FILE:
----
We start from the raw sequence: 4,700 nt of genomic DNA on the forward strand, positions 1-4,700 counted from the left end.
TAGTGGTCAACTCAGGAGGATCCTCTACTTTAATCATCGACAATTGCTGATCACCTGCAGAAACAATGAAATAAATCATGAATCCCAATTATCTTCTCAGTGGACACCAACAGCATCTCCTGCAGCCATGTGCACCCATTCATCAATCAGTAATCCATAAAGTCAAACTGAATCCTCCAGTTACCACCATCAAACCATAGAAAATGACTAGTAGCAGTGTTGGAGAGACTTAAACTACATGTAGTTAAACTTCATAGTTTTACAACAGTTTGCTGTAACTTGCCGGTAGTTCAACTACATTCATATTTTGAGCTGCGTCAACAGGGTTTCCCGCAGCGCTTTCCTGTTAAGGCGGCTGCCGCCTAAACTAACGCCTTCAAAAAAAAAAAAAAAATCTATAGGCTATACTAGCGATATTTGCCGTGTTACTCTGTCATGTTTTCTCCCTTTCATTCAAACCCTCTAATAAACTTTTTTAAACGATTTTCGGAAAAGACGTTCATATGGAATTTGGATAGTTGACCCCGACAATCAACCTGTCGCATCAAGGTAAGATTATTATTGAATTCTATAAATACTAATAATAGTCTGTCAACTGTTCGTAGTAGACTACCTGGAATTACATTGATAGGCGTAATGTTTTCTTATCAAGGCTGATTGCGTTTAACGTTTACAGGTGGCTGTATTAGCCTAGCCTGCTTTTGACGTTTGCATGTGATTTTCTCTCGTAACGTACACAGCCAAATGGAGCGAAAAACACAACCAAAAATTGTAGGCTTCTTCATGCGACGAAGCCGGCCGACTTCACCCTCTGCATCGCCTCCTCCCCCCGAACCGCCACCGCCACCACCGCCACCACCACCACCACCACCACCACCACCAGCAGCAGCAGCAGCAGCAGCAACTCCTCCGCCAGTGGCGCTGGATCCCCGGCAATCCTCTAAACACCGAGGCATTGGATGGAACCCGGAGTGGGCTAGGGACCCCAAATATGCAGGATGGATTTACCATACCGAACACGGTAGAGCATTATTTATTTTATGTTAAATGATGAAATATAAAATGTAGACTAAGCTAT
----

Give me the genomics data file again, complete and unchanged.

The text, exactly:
We start from the raw sequence: 4,700 nt of genomic DNA on the forward strand, positions 1-4,700 counted from the left end.
TAGTGGTCAACTCAGGAGGATCCTCTACTTTAATCATCGACAATTGCTGATCACCTGCAGAAACAATGAAATAAATCATGAATCCCAATTATCTTCTCAGTGGACACCAACAGCATCTCCTGCAGCCATGTGCACCCATTCATCAATCAGTAATCCATAAAGTCAAACTGAATCCTCCAGTTACCACCATCAAACCATAGAAAATGACTAGTAGCAGTGTTGGAGAGACTTAAACTACATGTAGTTAAACTTCATAGTTTTACAACAGTTTGCTGTAACTTGCCGGTAGTTCAACTACATTCATATTTTGAGCTGCGTCAACAGGGTTTCCCGCAGCGCTTTCCTGTTAAGGCGGCTGCCGCCTAAACTAACGCCTTCAAAAAAAAAAAAAAAATCTATAGGCTATACTAGCGATATTTGCCGTGTTACTCTGTCATGTTTTCTCCCTTTCATTCAAACCCTCTAATAAACTTTTTTAAACGATTTTCGGAAAAGACGTTCATATGGAATTTGGATAGTTGACCCCGACAATCAACCTGTCGCATCAAGGTAAGATTATTATTGAATTCTATAAATACTAATAATAGTCTGTCAACTGTTCGTAGTAGACTACCTGGAATTACATTGATAGGCGTAATGTTTTCTTATCAAGGCTGATTGCGTTTAACGTTTACAGGTGGCTGTATTAGCCTAGCCTGCTTTTGACGTTTGCATGTGATTTTCTCTCGTAACGTACACAGCCAAATGGAGCGAAAAACACAACCAAAAATTGTAGGCTTCTTCATGCGACGAAGCCGGCCGACTTCACCCTCTGCATCGCCTCCTCCCCCCGAACCGCCACCGCCACCACCGCCACCACCACCACCACCACCACCACCACCAGCAGCAGCAGCAGCAGCAGCAACTCCTCCGCCAGTGGCGCTGGATCCCCGGCAATCCTCTAAACACCGAGGCATTGGATGGAACCCGGAGTGGGCTAGGGACCCCAAATATGCAGGATGGATTTACCATACCGAACACGGTAGAGCATTATTTATTTTATGTTAAATGATGAAATATAAAATGTAGACTAAGCTAT